By Tom Khazoyan - Producer/Director, 10X Productions

In my pursuit of the ideal suite of tools for filmmaking on mobile devices, I had to test out the editing apps. The idea of filming and editing and delivering a complete video program or short film without ever leaving your iPhone or iPad intrigues me. The camera apps I have reviewed in the past convince me that you can shoot something that is ‘professional grade.’ But what about editing? Here’s what I found from my tests with several of the most popular iPad and iPhone editing apps.


Imovie%20appiMovie follows the philosophy of many Apple apps aimed at consumers who want an easy way to create something fun and polished with little effort. In this iMovie succeeds, I think. It is  easy and fast to create short videos for vacations, special occasions, and other life events and to make them look polished with music, nice title treatments, and effects. 

iMovie pulls video clips and still images from your Camera Roll. Importing from a camera via a connection kit is simple if you don't shoot with the iPad. (That's   still too weird for me!) Drag and drop clips, trim them by touch, and add titles and music from your iTunes library. It really is quick and easy.

However, if you are looking for a tool that gives you more custom control, iMovie will likely disappoint. Certainly as a ‘professional’ editing tool on the iPad it falls short. This is because (Apple-like) it always wants to think for you.

An example is iMovie’s dependence on Themes. There are a number of nice themes included with the app (8 in the version reviewed) and they help to make a quick, polished presentation. You can choose themes like ‘travel’, ‘news’, etc. The screen shot shows a pre-built title treatment - simple and nice-looking. However, if you want to just edit video and add some simple titles, you are out of luck. An example of Apple’s tendency to know what’s best - some themes include a ‘location’ tag that is part of the title. Heaven-forbid you should want to not put the location under the title. You are out of luck if you try to enter nothing. It’s there, no matter what you desire.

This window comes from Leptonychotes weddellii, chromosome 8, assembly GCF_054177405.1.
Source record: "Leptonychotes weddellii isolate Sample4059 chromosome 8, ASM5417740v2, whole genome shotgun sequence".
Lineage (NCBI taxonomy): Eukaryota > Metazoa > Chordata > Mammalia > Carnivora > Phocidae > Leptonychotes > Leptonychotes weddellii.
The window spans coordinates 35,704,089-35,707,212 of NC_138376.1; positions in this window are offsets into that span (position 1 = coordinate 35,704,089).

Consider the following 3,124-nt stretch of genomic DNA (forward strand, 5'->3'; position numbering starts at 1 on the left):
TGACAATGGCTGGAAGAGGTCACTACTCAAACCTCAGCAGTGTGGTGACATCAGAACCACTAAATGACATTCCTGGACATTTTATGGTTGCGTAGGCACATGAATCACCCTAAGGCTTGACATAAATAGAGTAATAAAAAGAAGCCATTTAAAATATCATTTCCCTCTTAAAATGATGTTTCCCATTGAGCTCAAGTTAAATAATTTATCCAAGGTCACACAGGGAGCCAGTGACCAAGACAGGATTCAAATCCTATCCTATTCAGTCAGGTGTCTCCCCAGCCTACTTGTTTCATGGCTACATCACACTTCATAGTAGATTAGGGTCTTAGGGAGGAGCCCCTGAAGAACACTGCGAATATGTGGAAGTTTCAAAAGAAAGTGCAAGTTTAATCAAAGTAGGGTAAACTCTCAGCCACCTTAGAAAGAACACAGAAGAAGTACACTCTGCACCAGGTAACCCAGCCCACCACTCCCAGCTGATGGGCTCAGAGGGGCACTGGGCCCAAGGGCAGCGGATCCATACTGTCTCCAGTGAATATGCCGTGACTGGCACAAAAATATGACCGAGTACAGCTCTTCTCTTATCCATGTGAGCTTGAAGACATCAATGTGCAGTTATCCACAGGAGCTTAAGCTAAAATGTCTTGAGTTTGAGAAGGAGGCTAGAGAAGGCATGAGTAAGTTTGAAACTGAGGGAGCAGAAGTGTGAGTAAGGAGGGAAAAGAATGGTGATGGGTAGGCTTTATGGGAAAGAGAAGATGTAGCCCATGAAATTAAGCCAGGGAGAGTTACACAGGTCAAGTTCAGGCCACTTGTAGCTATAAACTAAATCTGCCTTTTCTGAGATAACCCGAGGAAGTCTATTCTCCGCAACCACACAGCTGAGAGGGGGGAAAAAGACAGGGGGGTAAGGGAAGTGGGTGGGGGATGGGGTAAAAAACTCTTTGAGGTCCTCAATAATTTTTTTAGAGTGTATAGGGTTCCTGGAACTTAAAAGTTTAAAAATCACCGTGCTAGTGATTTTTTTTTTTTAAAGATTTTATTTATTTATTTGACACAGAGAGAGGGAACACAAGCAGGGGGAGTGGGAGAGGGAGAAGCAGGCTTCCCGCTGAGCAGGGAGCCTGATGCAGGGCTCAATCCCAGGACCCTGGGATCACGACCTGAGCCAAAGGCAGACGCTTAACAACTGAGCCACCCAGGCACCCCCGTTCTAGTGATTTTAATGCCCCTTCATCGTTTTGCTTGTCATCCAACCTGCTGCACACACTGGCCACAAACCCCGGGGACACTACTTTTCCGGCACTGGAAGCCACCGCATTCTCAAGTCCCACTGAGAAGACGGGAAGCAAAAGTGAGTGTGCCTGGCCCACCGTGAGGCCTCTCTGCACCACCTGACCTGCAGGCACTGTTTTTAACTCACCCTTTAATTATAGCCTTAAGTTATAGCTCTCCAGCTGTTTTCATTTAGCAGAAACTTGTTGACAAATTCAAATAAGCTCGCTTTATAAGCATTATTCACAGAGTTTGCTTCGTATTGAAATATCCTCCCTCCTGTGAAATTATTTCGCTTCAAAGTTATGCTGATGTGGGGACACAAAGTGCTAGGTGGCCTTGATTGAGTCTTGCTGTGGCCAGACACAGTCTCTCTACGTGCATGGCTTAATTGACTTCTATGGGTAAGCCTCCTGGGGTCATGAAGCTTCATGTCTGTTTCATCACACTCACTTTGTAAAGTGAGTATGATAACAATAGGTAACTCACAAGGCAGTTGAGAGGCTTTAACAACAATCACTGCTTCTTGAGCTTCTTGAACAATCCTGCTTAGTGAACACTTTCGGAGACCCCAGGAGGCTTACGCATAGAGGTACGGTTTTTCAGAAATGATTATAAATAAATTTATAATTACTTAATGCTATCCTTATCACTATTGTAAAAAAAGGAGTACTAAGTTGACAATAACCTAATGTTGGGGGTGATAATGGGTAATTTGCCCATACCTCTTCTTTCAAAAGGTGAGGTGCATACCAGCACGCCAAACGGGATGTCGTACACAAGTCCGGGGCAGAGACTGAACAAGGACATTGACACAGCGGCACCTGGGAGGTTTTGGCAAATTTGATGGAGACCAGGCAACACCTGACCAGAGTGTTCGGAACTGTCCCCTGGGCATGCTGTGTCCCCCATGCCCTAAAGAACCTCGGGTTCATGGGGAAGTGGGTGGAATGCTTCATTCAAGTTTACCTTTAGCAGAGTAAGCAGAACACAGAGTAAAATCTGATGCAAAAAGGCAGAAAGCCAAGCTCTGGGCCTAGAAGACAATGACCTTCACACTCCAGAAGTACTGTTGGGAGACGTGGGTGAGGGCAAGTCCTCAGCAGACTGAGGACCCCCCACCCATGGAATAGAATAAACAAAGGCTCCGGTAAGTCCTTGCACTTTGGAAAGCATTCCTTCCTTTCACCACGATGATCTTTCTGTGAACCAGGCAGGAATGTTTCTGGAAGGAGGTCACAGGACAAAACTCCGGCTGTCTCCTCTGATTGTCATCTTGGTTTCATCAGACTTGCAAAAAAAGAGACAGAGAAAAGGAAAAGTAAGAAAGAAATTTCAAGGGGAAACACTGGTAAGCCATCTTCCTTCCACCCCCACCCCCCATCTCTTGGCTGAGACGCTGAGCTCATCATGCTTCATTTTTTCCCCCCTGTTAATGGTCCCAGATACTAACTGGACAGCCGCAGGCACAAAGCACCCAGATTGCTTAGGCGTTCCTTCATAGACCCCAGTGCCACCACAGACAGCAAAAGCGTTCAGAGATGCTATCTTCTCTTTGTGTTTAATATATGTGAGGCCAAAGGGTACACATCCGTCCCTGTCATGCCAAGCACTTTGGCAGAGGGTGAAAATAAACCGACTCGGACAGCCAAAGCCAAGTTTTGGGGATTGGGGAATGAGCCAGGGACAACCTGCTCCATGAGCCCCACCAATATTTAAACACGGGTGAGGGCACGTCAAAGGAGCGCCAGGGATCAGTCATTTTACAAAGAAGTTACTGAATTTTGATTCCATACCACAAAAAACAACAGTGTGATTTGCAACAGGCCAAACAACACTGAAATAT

That being said, iMovie’s media management is simple and effective and it’s a breeze to edit. The interface is easy to understand and there are not a lot of submenus and hidden options to mess with. It is very quick and easy to string together some clips for a quick video, add a title and some music, and deliver it in a number of formats. You can also record audio or video within the app using the built-in camera and mic or external mic.

iMovie provides basic exporting functions to common video sharing sites and to the Camera Roll on the device for transfer to other devices. It's simple and the output is of good quality.


Pinnacle Studio (formerly Avid Studio)(iPad only)

Pinnacle%20studio%20app Pinnacle Studio was the first editing app I tried when I upgraded to the new iPad. I had used both iMovie and 1st Video on the iPhone 4S and was eager to see the differences. Pinnacle proved to be very intuitive for me and I put together a short video very quickly. I like how it makes use of the screen real estate and feels much like a ‘normal’ desktop editing app, with a view window and timeline. (It also works in portrait mode if you like.)

Importing video was very quick. I did not have any raw footage on my iPad when I began so I connected by iPhone via the camera connection kit and grabbed a few scenes. Pinnacle studio recognized the files in my library and I was able to bring them into my project without a problem. There is no transcoding.

I wanted to test the basic features and workflow, so I made a quick video of a train ride my family took in Europe this summer. I used a couple of still images, some video clips shot with various iPhone cameras, and I also recorded voiceover narration using the in-app recording function. I found the app to be very responsive and intuitive. It really is a joy to edit on a touch screen when things work so smoothly and you are just cutting - not bothering with all of the nitpicky stuff you can do in a professional desktop app.

The app has plenty of usable transitions and title capability, including some animated title templates that work well. I also like the ability to pan-zoom still images with customizable keyframes (the so-called Ken Burns effect.) However, there are little tricks that you need to read or dig a bit to find. For instance, if you want to separate audio from a video clip, you can triple-click the clip and the audio is sent to a new track. This is very nice because audio mixing in these apps is often a weak point and there is no A-B track arrangement for things like split edits. There is also no ‘rubber-banding’ for audio levels in Pinnacle Studio, so you have to be able to think about the audio without seeing levels displayed visually. If they add just simple audio mixing of this kind, you could really do something with this app!